Training for the Fleet Manager Role

The fleet management profession is unique in that experts of the field need to manage and maintain often sizable vehicle fleets but are also expected to stay abreast on a broad range of topics in the ever-evolving automotive industry in order to maintain success.

But how do people successfully transition into this very complex industry – which expects its fleet manager professionals to simultaneously be reactive and proactive to business needs – and how do they get to a point in their career where they can efficiently juggle the many elements within it?

The Demands of the Fleet Manager Role

The average fleet manager position, according to, includes “creating work schedules and transportation routes for drivers to pick up and deliver goods to the correct location, managing a budget for vehicle repairs and replacements and ensuring driver candidates receive proper training to uphold safe driving standards.” 1

But this description just scratches the surface of what is expected of those who adopt this role.

Fleet managers also need to deeply understand the workings of the vehicle supply chain, vehicle pricing and resale value trends, and the current state of gasoline and diesel prices, just to name a few focal points from a broad range of other topics.

Dealing with Constant Changes in Fleet Management

Many areas of the business fleet managers should be attentive to are often in a state of flux. The aforementioned vehicle supply chain, for example, in recent years has consistently suffered from railcar constraints, which have slowed vehicle order-to-delivery times for fleets. 2 These delays were further exacerbated through 2020 into 2021 due to the impacts of the pandemic and, more recently, the shortage of automotive semiconductors.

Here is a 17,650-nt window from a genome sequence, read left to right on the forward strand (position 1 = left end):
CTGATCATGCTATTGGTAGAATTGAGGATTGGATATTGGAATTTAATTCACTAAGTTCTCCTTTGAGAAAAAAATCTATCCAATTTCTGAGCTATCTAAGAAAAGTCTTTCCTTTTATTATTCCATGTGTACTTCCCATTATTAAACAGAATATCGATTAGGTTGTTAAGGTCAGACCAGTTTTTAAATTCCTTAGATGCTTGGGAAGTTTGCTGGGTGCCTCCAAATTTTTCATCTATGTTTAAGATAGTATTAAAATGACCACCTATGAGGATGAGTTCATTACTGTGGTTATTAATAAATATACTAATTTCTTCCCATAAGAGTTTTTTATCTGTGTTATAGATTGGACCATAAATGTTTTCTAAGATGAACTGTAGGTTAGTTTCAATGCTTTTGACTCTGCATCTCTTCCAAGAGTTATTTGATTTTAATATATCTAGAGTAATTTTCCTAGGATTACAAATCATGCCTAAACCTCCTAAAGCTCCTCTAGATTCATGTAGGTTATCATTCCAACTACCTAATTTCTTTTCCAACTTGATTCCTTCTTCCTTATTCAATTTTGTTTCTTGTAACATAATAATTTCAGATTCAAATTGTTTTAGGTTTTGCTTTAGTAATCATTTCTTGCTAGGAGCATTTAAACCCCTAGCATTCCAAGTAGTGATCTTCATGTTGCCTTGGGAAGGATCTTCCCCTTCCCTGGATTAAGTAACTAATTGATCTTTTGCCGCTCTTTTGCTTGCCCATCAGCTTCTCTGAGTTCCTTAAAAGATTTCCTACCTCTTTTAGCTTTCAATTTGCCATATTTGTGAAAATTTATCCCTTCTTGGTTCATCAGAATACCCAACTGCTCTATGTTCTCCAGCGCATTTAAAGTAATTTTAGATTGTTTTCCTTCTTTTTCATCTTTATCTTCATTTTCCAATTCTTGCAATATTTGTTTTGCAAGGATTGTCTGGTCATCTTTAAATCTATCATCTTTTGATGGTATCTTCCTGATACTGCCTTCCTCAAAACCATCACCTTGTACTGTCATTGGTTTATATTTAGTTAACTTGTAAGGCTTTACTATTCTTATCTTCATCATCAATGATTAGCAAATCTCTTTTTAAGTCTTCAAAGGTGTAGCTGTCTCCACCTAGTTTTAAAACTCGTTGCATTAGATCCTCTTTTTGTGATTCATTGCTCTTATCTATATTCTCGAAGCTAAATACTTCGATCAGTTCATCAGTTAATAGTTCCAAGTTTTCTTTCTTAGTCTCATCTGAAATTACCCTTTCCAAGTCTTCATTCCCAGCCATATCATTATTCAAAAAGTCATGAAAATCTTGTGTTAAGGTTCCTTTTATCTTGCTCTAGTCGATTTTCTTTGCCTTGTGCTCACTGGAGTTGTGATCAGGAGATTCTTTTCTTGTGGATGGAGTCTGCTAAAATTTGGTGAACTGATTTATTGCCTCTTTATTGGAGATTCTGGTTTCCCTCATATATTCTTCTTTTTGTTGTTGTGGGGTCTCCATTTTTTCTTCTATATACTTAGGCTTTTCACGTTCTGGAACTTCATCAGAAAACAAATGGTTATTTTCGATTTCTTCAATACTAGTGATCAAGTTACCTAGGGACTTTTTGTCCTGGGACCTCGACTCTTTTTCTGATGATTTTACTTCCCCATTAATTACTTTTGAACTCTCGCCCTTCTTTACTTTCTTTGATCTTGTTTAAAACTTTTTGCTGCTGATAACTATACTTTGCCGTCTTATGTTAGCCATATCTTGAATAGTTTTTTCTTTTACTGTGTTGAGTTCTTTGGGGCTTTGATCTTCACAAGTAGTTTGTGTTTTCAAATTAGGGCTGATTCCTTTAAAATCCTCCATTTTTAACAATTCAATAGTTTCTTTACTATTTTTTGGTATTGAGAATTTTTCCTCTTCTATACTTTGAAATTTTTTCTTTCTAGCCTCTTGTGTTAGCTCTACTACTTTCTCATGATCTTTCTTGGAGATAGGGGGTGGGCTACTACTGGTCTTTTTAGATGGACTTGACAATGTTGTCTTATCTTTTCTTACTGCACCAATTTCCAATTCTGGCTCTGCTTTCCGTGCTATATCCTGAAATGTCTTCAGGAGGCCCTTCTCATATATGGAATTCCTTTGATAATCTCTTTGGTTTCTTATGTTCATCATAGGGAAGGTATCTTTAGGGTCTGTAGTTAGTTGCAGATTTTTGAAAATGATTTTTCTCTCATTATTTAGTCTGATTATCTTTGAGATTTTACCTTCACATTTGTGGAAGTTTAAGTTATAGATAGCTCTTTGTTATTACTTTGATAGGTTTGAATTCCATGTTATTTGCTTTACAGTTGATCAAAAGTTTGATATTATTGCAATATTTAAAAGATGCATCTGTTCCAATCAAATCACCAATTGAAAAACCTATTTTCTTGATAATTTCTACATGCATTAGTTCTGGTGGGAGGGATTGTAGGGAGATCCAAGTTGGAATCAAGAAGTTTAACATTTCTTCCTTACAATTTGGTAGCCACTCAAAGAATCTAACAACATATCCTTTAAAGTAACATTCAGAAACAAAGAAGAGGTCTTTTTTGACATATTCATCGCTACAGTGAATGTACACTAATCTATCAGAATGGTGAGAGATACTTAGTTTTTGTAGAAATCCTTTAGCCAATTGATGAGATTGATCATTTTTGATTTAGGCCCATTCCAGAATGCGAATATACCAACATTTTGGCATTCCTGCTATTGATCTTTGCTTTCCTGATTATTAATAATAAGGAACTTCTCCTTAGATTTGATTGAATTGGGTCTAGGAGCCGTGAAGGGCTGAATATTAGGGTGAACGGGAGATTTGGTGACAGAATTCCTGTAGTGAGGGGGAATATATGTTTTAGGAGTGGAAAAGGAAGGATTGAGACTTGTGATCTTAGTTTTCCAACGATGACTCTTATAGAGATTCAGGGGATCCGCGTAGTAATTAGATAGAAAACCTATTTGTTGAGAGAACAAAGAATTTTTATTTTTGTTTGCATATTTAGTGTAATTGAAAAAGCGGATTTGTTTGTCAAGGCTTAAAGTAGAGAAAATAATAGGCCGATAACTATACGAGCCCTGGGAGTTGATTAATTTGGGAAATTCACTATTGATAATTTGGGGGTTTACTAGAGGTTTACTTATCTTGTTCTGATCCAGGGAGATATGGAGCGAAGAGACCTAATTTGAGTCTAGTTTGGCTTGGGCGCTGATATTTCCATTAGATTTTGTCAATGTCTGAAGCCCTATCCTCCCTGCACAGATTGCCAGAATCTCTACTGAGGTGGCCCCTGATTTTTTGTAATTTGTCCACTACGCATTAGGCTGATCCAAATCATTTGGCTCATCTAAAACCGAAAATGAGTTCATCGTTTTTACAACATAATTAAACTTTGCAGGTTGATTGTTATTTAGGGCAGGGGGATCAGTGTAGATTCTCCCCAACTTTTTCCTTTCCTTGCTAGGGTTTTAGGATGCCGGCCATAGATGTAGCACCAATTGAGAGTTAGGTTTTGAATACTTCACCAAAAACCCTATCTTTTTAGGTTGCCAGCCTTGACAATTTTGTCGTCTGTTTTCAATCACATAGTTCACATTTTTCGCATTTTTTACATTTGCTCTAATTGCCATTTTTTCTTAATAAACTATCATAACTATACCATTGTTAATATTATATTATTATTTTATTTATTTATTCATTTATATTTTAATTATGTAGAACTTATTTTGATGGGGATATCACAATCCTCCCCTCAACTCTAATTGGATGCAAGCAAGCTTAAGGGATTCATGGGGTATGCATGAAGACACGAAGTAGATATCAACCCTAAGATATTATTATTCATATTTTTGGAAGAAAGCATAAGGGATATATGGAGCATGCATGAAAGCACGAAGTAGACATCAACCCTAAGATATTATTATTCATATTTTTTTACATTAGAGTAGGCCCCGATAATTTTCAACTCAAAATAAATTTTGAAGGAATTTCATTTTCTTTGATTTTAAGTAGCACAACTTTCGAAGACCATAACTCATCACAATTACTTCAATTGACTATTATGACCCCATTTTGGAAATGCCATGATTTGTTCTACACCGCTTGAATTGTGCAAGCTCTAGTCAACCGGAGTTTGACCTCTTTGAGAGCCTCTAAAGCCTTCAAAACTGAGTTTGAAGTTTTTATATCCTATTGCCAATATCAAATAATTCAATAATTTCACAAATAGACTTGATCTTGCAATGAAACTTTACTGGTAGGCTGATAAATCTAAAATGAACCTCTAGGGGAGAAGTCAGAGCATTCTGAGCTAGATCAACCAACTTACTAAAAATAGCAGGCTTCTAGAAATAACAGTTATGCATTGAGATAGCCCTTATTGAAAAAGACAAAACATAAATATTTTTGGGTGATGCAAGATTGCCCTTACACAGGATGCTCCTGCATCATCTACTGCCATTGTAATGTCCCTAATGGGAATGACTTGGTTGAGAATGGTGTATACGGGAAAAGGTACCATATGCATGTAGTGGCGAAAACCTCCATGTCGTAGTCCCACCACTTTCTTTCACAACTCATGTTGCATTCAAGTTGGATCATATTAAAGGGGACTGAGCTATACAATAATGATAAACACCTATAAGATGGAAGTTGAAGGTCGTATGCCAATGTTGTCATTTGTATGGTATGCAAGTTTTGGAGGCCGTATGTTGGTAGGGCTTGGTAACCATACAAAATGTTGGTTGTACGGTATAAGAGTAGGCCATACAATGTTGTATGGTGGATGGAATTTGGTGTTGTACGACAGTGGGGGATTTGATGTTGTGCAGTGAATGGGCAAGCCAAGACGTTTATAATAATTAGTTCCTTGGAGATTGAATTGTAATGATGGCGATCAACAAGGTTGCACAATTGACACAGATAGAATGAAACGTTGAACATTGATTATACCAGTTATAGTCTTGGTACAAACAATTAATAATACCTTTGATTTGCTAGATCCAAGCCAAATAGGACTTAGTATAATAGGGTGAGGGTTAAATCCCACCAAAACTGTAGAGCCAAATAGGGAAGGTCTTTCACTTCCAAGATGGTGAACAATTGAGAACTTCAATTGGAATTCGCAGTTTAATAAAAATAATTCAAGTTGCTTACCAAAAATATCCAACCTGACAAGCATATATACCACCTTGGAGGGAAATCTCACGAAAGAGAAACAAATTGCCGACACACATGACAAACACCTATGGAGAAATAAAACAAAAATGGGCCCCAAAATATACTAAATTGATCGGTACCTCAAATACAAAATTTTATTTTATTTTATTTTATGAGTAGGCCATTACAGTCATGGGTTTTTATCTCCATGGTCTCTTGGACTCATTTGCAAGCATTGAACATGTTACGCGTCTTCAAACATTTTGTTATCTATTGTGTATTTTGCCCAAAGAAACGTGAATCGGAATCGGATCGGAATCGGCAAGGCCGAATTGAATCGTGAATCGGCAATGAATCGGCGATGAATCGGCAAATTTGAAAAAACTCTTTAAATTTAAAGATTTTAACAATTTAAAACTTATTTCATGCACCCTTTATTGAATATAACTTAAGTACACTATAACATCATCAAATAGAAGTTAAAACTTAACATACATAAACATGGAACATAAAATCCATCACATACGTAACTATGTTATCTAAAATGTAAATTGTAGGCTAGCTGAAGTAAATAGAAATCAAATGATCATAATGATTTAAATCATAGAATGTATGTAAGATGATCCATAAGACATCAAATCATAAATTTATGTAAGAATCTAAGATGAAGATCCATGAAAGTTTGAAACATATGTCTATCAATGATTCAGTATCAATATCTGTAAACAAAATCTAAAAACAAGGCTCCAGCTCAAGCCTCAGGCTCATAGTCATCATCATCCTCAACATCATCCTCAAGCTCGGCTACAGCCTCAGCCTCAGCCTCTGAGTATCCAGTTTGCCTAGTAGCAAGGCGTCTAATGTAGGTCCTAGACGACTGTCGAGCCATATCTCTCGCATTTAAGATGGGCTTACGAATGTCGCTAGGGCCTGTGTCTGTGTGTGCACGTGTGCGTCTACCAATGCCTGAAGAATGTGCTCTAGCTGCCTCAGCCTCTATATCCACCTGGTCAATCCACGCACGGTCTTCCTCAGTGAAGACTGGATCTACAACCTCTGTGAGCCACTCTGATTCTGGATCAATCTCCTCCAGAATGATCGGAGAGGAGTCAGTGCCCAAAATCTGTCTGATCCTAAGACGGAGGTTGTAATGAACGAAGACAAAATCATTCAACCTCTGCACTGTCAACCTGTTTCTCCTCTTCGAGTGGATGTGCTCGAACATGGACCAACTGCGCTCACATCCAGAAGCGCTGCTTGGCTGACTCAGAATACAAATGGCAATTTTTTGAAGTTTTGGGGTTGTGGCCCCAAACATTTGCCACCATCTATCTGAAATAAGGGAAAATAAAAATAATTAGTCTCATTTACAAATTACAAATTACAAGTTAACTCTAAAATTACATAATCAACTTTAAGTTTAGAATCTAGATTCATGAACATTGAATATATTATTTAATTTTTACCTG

In an instance like this, a fleet that is expecting to receive a certain type – or amount – of vehicles at a specific time may find the delays have thrown a wrench into their plans. This could result in extending the life cycle of current vehicles in the fleet beyond what the company desired.

Indeed, this is just one example of the many challenging nuances of fleet management. Knowing how to overcome obstacles like these and make changes on the fly is critical.

Following are some critical skills fleet managers should possess, according to;
Problem-solving skills
Technical skills

Examples of Other Fleet Manager Challenges

Let’s take a look at some other critical areas of the industry that fleet managers should be privy to and how these elements function with each other, as well as why proper education on each of them is so important.

For example, if fuel prices are high or are on the rise a fleet may consider acquiring or leasing more vehicles that have a higher fuel economy, especially if this fleet is in the process of cycling out older vehicles and looking to bring in newer assets.

From this, they would want to have a good sense of what the current landscape of suitable vehicles for fleet operations looks like, which would mean the fleet manager should regularly be up-to-date on what is available and suitable for their operations, or what may become available to them in the near future.

They would also want to consider what the resale values of these newer vehicles might be, if they choose to purchase their vehicles.

Lets say this fleet has a corporate greening initiative and it wants to acquire a certain number of electric vehicles to achieve an internal sustainability goal. This fleet may want to consider focusing on acquiring a blend of regular gasoline-powered vehicles with higher MPG along with some electric vehicles, since EVs tend to lose their value more quickly than comparable gas-powered vehicles.

Ongoing Fleet Manager Education

Indeed, fleets who are privy to the latest news and developments from auto manufacturers; telematics and other important fleet technologies; as well as other fleet management and leasing companies will have a much better chance of success in their operations.

Add to all of this the importance of knowing the goings-on in their own corporate or governmental culture. Fleet managers are expected to take all this information and leverage it in unique ways that will be beneficial to the success of their operation.